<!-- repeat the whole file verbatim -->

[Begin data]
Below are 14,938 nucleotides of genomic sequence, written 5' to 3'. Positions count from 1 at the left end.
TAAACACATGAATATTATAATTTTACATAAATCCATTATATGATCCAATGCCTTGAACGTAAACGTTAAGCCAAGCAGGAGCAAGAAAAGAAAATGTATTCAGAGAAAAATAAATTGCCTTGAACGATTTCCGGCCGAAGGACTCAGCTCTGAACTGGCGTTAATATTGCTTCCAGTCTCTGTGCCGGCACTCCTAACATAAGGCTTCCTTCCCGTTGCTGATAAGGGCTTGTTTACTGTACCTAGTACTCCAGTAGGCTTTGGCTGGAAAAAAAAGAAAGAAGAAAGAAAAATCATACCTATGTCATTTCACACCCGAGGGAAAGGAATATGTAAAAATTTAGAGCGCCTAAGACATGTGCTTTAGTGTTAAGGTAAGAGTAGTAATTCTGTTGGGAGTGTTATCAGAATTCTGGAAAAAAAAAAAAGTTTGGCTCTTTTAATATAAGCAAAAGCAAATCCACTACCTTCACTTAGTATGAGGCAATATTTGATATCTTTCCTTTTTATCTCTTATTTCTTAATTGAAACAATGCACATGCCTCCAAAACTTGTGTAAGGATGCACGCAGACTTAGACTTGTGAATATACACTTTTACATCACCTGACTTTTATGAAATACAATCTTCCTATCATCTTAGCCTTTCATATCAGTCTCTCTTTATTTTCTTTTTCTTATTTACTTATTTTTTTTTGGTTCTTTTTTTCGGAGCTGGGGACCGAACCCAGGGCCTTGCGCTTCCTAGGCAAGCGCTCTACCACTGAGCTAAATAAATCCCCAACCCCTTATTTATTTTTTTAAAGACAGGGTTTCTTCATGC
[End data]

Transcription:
Below are 14,938 nucleotides of genomic sequence, written 5' to 3'. Positions count from 1 at the left end.
TAAACACATGAATATTATAATTTTACATAAATCCATTATATGATCCAATGCCTTGAACGTAAACGTTAAGCCAAGCAGGAGCAAGAAAAGAAAATGTATTCAGAGAAAAATAAATTGCCTTGAACGATTTCCGGCCGAAGGACTCAGCTCTGAACTGGCGTTAATATTGCTTCCAGTCTCTGTGCCGGCACTCCTAACATAAGGCTTCCTTCCCGTTGCTGATAAGGGCTTGTTTACTGTACCTAGTACTCCAGTAGGCTTTGGCTGGAAAAAAAAGAAAGAAGAAAGAAAAATCATACCTATGTCATTTCACACCCGAGGGAAAGGAATATGTAAAAATTTAGAGCGCCTAAGACATGTGCTTTAGTGTTAAGGTAAGAGTAGTAATTCTGTTGGGAGTGTTATCAGAATTCTGGAAAAAAAAAAAAGTTTGGCTCTTTTAATATAAGCAAAAGCAAATCCACTACCTTCACTTAGTATGAGGCAATATTTGATATCTTTCCTTTTTATCTCTTATTTCTTAATTGAAACAATGCACATGCCTCCAAAACTTGTGTAAGGATGCACGCAGACTTAGACTTGTGAATATACACTTTTACATCACCTGACTTTTATGAAATACAATCTTCCTATCATCTTAGCCTTTCATATCAGTCTCTCTTTATTTTCTTTTTCTTATTTACTTATTTTTTTTTGGTTCTTTTTTTCGGAGCTGGGGACCGAACCCAGGGCCTTGCGCTTCCTAGGCAAGCGCTCTACCACTGAGCTAAATAAATCCCCAACCCCTTATTTATTTTTTTAAAGACAGGGTTTCTTCATGC